The Daily News Building, also known as The News Building, is a 476-foot (145 m) skyscraper located at 220 East 42nd Street between Second and Third Avenues in the Turtle Bay neighborhood of Midtown Manhattan, New York City. The building has 36 floors.
Built in 1929–1930, it was headquarters for the New York Daily News newspaper until 1995. It was also the headquarters of United Press International until the news service moved to Washington, DC in 1982. Its design by architects Raymond Hood and John Mead Howells, in the Art Deco style, has been called "one of the city's major Art Deco presences" by the New York City Landmarks Preservation Commission, as well as "the first fully modernistic free-standing skyscraper of architect Raymond Hood." It was among the first skyscrapers to be built without an ornamental crown, and can be seen as a precursor to Hood's design of Rockefeller Center. A 1957–60 addition to the building which expanded the lobby on the southwest corner of Second Avenue was designed by Harrison & Abramovitz, echoing the vertical stripes of the original design, except with a wider stripe. The building, including the newspaper's new printing presses, cost $10,700,000 – about $135 million in 2010 dollars.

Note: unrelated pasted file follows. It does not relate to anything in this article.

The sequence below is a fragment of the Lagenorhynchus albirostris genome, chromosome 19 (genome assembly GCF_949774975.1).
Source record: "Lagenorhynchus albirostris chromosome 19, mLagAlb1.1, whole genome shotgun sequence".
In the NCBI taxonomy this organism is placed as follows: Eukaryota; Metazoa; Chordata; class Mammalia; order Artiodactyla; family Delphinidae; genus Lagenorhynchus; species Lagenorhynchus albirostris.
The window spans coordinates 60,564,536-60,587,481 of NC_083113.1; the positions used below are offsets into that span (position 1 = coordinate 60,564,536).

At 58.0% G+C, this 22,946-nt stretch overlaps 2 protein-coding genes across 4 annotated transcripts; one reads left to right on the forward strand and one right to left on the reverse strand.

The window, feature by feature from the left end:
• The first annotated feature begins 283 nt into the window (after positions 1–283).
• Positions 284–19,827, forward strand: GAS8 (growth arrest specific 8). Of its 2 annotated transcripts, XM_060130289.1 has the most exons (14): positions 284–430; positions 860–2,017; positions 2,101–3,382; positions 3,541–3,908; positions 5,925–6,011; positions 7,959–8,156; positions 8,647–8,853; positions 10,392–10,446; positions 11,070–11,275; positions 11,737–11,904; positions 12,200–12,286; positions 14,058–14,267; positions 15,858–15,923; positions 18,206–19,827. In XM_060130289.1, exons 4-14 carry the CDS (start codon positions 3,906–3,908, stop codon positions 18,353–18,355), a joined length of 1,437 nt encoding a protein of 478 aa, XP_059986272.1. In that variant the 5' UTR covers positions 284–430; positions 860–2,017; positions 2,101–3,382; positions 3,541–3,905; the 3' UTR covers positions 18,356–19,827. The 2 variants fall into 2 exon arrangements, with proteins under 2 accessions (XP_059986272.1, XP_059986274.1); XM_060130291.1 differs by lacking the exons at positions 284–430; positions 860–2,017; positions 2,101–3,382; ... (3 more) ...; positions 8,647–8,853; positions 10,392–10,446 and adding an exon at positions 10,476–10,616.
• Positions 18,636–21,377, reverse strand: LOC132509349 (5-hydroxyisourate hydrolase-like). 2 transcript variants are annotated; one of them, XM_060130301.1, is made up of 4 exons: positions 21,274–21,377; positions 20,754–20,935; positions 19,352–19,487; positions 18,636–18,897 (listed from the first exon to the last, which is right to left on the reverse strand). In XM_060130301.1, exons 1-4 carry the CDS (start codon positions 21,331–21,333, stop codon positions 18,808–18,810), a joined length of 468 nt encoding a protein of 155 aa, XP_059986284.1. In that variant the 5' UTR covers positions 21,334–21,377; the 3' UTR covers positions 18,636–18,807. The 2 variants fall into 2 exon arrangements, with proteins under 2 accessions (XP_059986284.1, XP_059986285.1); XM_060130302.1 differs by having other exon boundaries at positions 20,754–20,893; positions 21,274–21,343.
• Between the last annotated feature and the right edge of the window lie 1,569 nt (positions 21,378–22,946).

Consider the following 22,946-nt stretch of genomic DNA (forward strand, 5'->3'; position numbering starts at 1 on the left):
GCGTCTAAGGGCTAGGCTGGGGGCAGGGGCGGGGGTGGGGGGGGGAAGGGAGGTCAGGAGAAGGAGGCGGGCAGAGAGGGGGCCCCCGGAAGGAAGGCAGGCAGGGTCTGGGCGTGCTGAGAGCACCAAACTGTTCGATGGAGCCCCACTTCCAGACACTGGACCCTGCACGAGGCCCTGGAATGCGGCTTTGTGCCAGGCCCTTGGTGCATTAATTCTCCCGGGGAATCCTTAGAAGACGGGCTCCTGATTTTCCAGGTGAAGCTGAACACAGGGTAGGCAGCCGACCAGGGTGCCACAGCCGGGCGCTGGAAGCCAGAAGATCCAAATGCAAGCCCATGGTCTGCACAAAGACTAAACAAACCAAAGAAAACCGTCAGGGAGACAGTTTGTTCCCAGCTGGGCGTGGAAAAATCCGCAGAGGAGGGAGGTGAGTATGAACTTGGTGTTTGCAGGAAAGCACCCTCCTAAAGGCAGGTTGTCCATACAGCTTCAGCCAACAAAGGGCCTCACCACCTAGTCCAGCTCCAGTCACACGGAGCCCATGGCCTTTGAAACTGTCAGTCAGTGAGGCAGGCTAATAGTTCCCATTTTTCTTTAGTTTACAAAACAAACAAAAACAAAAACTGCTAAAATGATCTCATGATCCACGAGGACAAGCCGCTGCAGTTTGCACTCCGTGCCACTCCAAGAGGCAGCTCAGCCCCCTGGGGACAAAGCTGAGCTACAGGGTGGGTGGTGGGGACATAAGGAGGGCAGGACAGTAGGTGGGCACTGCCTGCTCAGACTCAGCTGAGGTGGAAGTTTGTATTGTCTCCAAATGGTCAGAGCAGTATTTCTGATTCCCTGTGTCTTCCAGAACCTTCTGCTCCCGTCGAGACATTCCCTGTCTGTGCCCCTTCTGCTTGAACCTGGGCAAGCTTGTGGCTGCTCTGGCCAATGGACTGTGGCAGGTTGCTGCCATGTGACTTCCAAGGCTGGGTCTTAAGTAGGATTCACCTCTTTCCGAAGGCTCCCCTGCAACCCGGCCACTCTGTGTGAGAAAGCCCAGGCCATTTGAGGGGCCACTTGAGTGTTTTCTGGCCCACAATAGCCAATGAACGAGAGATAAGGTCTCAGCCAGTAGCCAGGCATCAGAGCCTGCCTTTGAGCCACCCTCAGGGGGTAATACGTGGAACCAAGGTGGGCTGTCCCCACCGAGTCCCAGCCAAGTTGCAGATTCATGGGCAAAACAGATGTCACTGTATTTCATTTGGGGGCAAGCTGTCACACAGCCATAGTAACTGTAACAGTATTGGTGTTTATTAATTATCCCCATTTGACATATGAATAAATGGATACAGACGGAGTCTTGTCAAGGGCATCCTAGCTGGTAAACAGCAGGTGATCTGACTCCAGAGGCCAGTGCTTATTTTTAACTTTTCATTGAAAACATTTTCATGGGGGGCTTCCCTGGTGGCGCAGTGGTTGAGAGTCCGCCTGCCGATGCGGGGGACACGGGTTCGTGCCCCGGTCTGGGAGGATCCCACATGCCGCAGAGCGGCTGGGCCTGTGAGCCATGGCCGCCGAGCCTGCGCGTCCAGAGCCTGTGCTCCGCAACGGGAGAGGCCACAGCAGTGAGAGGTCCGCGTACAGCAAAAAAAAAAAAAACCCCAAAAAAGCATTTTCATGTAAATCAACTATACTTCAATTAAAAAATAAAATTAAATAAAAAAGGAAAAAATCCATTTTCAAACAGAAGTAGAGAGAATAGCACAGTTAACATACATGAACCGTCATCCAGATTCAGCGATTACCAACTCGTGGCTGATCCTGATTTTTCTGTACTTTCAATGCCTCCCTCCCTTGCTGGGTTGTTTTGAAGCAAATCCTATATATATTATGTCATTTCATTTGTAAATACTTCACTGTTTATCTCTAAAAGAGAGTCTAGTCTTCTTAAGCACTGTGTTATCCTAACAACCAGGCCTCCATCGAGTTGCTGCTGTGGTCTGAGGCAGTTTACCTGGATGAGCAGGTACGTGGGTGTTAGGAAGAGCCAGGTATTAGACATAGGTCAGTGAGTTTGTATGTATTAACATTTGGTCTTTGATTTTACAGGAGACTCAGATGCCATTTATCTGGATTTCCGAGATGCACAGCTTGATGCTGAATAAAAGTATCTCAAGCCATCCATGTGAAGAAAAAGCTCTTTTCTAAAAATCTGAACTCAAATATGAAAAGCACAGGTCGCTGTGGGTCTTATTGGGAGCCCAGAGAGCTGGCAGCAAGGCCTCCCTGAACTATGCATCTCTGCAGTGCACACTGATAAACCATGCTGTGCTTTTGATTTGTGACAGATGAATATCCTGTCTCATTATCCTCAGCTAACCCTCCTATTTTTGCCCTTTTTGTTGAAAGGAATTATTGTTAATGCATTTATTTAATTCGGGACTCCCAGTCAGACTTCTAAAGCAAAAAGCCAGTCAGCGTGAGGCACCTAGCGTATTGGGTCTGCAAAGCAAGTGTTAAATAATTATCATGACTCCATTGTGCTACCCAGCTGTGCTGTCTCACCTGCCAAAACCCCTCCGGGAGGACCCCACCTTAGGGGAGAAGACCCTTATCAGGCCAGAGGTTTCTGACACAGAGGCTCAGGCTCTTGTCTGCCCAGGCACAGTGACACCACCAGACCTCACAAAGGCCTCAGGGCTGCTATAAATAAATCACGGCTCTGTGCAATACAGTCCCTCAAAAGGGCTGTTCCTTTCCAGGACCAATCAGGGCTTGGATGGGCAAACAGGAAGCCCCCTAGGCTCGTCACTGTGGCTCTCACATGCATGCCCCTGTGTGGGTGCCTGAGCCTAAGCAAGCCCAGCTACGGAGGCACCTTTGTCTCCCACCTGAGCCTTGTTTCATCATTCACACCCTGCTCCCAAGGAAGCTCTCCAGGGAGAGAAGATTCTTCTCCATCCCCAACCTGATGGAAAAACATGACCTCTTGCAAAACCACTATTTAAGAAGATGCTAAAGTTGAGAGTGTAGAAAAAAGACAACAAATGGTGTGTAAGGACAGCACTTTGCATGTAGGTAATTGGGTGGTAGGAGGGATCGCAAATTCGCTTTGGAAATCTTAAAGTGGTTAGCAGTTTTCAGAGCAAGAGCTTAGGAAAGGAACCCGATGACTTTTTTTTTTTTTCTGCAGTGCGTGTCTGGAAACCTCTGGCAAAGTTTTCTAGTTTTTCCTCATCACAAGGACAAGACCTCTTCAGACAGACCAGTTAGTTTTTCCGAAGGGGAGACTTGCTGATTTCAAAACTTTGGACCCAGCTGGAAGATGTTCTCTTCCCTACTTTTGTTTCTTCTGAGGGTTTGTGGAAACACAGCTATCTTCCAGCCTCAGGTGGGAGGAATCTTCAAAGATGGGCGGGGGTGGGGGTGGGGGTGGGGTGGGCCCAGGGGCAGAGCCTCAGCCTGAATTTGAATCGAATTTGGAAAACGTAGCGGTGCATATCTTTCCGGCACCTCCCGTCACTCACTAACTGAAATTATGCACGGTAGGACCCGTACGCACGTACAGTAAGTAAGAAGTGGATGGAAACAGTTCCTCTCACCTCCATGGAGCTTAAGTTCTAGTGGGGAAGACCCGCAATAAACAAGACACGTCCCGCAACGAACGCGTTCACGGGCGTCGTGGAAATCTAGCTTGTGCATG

The lobby of the building includes a black glass domed ceiling, under which is the world's largest indoor globe (which was previously kept up to date; however, it has now not been updated for some time). This was conceived by the Daily News as a permanent educational science exhibit.